Changes to the Nursing and Midwifery Council’s language testing requirements for nurses and midwives trained outside the UK have come into force today.
As revealed by the regulator earlier this month, the changes make alternative options available for overseas nurses and midwives to demonstrate their English language capability.
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The NMC will now accept the Occupational English Test (OET) in addition to the International English Language Test System (IELTS), as proof of a nurse or midwife’s English language competence.
OET is run jointly by Cambridge Assessment English, part of Cambridge University, and Australia’s Box Hill Institute.
It is already used in Australia and assesses English language in a nursing and healthcare context – as opposed to the IELTS which has been criticised for being too academic. It is, however, more expensive to take than IELTS and is available in fewer testing centres around the world.
The NMC added: “While this provides an alternative way for nurses and midwives to demonstrate their English language capability, applicants will still need to meet our existing English language standards.”
“Applicants will still need to meet our existing English language standards”
In addition, under the changes, overseas nurses and midwives who qualified outside the European Union or European Economic Area will also be able to demonstrate their English language capability in two other ways.
For example, they can now meet the NMC’s requirements by providing evidence that they have undertaken a pre-registration nursing or midwifery qualification taught and examined in English.
The NMC will also now accept evidence that a nurse registered and practised for a minimum of one year in a country where English is the “first and native language”, and a successful pass in an English language test was required for registration.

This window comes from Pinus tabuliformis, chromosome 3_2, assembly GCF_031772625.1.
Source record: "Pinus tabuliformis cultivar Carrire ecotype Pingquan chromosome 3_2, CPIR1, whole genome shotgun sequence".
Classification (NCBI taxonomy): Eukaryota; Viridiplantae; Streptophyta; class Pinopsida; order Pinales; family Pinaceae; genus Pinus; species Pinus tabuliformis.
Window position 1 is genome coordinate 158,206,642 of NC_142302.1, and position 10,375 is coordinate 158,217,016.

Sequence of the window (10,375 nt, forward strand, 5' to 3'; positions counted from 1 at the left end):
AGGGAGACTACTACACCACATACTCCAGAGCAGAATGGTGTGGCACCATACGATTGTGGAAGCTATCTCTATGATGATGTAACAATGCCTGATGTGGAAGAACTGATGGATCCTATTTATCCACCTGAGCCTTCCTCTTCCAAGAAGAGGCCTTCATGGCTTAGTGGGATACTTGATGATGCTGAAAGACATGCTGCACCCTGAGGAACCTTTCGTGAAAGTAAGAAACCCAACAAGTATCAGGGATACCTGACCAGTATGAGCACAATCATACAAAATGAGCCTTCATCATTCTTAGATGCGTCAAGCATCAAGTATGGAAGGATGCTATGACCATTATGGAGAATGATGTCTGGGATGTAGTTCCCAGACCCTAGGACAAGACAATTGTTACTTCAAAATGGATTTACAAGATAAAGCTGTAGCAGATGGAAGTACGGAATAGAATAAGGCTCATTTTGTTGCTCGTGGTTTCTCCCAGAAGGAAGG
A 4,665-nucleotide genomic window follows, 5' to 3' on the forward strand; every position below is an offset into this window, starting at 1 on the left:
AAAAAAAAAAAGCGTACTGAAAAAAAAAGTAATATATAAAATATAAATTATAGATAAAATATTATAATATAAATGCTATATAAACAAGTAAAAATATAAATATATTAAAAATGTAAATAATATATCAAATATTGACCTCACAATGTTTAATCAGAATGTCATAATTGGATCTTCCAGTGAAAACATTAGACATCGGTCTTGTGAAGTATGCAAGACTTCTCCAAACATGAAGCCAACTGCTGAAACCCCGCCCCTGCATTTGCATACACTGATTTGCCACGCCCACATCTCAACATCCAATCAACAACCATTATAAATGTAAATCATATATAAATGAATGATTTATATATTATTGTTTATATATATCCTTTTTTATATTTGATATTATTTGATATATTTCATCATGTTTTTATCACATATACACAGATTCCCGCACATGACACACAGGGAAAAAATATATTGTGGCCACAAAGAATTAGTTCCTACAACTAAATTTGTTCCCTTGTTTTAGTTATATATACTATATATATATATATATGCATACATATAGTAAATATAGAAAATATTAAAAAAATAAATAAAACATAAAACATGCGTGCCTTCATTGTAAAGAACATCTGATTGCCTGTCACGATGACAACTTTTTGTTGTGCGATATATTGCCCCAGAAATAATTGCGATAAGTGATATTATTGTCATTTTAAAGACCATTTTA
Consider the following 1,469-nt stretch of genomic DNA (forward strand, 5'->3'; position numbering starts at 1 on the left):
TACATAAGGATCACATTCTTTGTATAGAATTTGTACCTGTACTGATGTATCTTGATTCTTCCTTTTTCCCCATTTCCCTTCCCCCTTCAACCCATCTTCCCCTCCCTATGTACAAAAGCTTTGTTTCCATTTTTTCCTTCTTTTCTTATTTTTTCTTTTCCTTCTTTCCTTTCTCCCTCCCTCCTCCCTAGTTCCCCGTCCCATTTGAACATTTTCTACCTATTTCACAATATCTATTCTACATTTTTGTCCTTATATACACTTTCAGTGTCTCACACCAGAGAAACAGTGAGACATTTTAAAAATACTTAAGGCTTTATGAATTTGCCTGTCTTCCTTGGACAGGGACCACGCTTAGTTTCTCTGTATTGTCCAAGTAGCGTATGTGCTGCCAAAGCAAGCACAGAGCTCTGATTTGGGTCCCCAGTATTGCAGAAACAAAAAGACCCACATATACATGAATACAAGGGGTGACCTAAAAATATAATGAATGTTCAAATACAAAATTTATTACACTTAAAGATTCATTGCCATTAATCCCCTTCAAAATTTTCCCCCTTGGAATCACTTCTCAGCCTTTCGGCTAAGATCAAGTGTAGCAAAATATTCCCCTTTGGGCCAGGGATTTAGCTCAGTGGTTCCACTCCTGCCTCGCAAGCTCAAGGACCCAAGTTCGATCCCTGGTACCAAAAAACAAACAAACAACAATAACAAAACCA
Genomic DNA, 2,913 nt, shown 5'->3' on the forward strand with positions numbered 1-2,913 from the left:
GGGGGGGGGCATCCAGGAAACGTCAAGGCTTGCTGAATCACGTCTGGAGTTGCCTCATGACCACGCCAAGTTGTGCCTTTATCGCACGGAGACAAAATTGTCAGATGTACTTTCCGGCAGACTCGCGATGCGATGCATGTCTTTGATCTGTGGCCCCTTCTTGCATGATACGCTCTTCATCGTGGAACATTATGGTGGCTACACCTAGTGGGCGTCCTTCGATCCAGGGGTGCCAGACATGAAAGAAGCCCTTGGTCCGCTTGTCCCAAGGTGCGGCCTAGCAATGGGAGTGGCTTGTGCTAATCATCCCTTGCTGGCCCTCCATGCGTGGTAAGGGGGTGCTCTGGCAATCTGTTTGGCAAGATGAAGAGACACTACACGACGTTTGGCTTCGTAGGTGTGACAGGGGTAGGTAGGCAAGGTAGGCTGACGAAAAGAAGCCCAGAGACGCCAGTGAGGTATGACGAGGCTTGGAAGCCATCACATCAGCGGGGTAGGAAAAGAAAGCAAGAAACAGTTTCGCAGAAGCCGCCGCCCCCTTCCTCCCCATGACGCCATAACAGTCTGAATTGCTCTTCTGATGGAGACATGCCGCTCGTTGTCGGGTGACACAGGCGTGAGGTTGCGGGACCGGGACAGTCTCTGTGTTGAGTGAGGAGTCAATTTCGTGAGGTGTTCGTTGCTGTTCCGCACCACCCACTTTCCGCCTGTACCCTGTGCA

“These changes will bring the options available for those trained outside the EU/EEA more closely in line with those from the EU/EEA,” added the NMC in a statement today.
The move represents the first stage of the NMC’s review of its English language requirements.
The IELTS exam has been in place since 2007 for applicants from countries outside the EU and European Economic Area, even if they come from countries such as Australia or New Zealand where English is the first language.
In addition, since January 2016, overseas nurses and midwives from Europe have also had to be able to demonstrate the necessary command of English to practise safely and effectively in the UK, either by passing IELTS or having trained or previously practised in English.
However, the requirements, especially the controversial IELTS test have been blamed by some for holding up trust’s ability to get overseas recruits onto wards and even for deterring applicants.
Trust chief nurses and recruitment agencies have previously warned that the test was set at too high a level and was delaying vital overseas recruitment needed to help fill staffing gaps in the UK.
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Staff from abroad were said to be taking between eight months and a year on average to pass IELTS following several attempts, and only around 50% of potential candidates were ultimately successful.
As a result, in May, the NMC agreed to hold a “stocktake” of the IELTS test to decide whether any changes were necessary. Employers, agencies, unions and senior nurses among others were then consulted about a number of proposals – the results of which have just been published in a report.
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Announcing the resulting changes on 18 October, the regulator said it would continue to evaluate other potential types of evidence, develop additional support for applicants and explore the evidence base for the IELTS test.
For example, it has previously said it is looking at whether to lower the pass score for just the writing element of the IELTS, but has largely rejected suggestions that the exam overall is too hard.